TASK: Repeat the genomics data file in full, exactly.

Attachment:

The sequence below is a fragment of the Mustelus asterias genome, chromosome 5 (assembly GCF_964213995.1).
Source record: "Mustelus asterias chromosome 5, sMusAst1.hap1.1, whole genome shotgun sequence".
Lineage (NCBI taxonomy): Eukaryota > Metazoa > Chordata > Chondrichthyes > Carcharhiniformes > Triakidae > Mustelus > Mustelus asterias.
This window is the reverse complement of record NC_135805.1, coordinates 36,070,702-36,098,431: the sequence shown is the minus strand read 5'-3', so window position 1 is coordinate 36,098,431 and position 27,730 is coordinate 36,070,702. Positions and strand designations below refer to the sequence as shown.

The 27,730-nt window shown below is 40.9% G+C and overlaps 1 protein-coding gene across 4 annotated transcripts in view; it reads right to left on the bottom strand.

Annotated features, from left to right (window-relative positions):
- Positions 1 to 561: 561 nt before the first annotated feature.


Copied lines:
The sequence below is a fragment of the Mustelus asterias genome, chromosome 5 (assembly GCF_964213995.1).
Source record: "Mustelus asterias chromosome 5, sMusAst1.hap1.1, whole genome shotgun sequence".
Lineage (NCBI taxonomy): Eukaryota > Metazoa > Chordata > Chondrichthyes > Carcharhiniformes > Triakidae > Mustelus > Mustelus asterias.
This window is the reverse complement of record NC_135805.1, coordinates 36,070,702-36,098,431: the sequence shown is the minus strand read 5'-3', so window position 1 is coordinate 36,098,431 and position 27,730 is coordinate 36,070,702. Positions and strand designations below refer to the sequence as shown.

The 27,730-nt window shown below is 40.9% G+C and overlaps 1 protein-coding gene across 4 annotated transcripts in view; it reads right to left on the bottom strand.

Annotated features, from left to right (window-relative positions):
- Positions 1 to 561: 561 nt before the first annotated feature.